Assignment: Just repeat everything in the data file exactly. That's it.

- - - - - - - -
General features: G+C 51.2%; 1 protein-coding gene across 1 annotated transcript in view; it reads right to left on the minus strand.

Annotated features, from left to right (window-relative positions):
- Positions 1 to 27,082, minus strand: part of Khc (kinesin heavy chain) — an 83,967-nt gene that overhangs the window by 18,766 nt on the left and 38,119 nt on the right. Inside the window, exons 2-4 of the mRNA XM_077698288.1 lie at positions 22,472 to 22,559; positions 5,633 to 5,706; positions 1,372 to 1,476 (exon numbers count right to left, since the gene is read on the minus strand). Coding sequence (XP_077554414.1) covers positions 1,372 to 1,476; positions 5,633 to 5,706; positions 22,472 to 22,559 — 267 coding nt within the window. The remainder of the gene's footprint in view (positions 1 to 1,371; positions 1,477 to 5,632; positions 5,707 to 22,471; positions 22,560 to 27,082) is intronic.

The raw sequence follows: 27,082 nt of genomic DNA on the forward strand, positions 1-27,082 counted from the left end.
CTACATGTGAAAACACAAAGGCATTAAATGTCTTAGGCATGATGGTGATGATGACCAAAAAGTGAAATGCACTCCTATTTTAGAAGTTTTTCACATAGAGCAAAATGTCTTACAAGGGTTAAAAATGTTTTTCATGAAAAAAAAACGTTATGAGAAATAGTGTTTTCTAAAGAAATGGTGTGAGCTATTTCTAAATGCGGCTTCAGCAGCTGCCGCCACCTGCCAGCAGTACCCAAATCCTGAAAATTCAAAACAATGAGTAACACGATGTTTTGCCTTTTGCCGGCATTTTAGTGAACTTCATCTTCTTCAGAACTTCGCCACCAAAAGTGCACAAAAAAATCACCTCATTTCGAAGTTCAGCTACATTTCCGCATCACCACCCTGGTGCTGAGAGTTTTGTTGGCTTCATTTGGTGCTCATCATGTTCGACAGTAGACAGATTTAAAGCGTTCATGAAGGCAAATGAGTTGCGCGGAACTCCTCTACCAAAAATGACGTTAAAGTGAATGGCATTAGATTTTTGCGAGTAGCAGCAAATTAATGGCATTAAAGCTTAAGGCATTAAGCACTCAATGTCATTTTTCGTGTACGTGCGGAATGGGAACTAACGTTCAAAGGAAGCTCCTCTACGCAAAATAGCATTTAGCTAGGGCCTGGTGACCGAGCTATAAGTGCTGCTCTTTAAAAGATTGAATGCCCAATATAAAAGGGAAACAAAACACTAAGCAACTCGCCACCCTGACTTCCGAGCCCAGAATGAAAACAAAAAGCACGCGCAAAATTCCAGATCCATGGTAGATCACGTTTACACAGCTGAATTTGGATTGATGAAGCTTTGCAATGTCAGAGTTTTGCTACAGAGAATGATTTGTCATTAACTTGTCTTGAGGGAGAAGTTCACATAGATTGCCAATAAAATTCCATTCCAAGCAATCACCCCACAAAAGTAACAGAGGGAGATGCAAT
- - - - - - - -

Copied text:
General features: G+C 51.2%; 1 protein-coding gene across 1 annotated transcript in view; it reads right to left on the minus strand.

Annotated features, from left to right (window-relative positions):
- Positions 1 to 27,082, minus strand: part of Khc (kinesin heavy chain) — an 83,967-nt gene that overhangs the window by 18,766 nt on the left and 38,119 nt on the right. Inside the window, exons 2-4 of the mRNA XM_077698288.1 lie at positions 22,472 to 22,559; positions 5,633 to 5,706; positions 1,372 to 1,476 (exon numbers count right to left, since the gene is read on the minus strand). Coding sequence (XP_077554414.1) covers positions 1,372 to 1,476; positions 5,633 to 5,706; positions 22,472 to 22,559 — 267 coding nt within the window. The remainder of the gene's footprint in view (positions 1 to 1,371; positions 1,477 to 5,632; positions 5,707 to 22,471; positions 22,560 to 27,082) is intronic.

The raw sequence follows: 27,082 nt of genomic DNA on the forward strand, positions 1-27,082 counted from the left end.
CTACATGTGAAAACACAAAGGCATTAAATGTCTTAGGCATGATGGTGATGATGACCAAAAAGTGAAATGCACTCCTATTTTAGAAGTTTTTCACATAGAGCAAAATGTCTTACAAGGGTTAAAAATGTTTTTCATGAAAAAAAAACGTTATGAGAAATAGTGTTTTCTAAAGAAATGGTGTGAGCTATTTCTAAATGCGGCTTCAGCAGCTGCCGCCACCTGCCAGCAGTACCCAAATCCTGAAAATTCAAAACAATGAGTAACACGATGTTTTGCCTTTTGCCGGCATTTTAGTGAACTTCATCTTCTTCAGAACTTCGCCACCAAAAGTGCACAAAAAAATCACCTCATTTCGAAGTTCAGCTACATTTCCGCATCACCACCCTGGTGCTGAGAGTTTTGTTGGCTTCATTTGGTGCTCATCATGTTCGACAGTAGACAGATTTAAAGCGTTCATGAAGGCAAATGAGTTGCGCGGAACTCCTCTACCAAAAATGACGTTAAAGTGAATGGCATTAGATTTTTGCGAGTAGCAGCAAATTAATGGCATTAAAGCTTAAGGCATTAAGCACTCAATGTCATTTTTCGTGTACGTGCGGAATGGGAACTAACGTTCAAAGGAAGCTCCTCTACGCAAAATAGCATTTAGCTAGGGCCTGGTGACCGAGCTATAAGTGCTGCTCTTTAAAAGATTGAATGCCCAATATAAAAGGGAAACAAAACACTAAGCAACTCGCCACCCTGACTTCCGAGCCCAGAATGAAAACAAAAAGCACGCGCAAAATTCCAGATCCATGGTAGATCACGTTTACACAGCTGAATTTGGATTGATGAAGCTTTGCAATGTCAGAGTTTTGCTACAGAGAATGATTTGTCATTAACTTGTCTTGAGGGAGAAGTTCACATAGATTGCCAATAAAATTCCATTCCAAGCAATCACCCCACAAAAGTAACAGAGGGAGATGCAAT